This was the failure of empathy. The economic benefits of globalization are diffuse, it turns out, and its costs highly concentrated. For the worker whose factory has shuttered, cheaper T-shirts offer scant consolation. And the costs of cultural dislocation, although more difficult to quantify, are equally real. It is no coincidence that cultural discontent increases in the U.S. and the U.K. as a direct function of age—the further removed voters feel from the culture into which they were born, the more alien they feel in their own lands. Instead of addressing the pain many voters felt, politicians spent years telling their constituents they were wrong. Not just wrong, in fact, but dangerously ignorant.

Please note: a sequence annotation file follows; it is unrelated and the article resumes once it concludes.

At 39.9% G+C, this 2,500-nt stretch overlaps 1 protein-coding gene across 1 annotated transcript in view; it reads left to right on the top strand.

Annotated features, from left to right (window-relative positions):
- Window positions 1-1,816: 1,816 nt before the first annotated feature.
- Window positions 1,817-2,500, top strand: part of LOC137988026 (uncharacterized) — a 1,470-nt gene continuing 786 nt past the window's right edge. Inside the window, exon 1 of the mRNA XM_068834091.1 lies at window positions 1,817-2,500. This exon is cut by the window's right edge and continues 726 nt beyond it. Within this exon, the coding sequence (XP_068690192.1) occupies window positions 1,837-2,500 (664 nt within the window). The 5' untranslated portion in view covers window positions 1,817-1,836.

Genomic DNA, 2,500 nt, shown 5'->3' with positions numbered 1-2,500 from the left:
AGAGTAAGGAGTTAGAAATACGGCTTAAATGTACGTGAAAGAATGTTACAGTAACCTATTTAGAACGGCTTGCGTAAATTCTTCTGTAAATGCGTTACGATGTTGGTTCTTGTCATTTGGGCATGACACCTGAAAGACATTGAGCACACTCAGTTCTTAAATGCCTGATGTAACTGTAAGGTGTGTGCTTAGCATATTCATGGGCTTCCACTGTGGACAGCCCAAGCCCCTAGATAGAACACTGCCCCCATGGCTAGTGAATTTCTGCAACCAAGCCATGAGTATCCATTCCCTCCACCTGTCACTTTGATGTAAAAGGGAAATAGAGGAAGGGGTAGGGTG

Compounding this is a profound failure of imagination. Trump wants to make American great again; the Brexit campaigners promised to make Britain great again. They offer a false nostalgia, an illusory promise to restore a vision of national greatness that never truly existed in the first place. But it is a promise of change, a promise that things will be better once more. . . .
The Western political establishment is inclined to dismiss such reactions as bigotry that should not be dignified with a response. Instead, they deploy slogans of the status quo: Remain, Stronger Together. These are intended as dark warnings of the costs of change, and intimations that those who vote for it are motivated solely by prejudice and ignorance.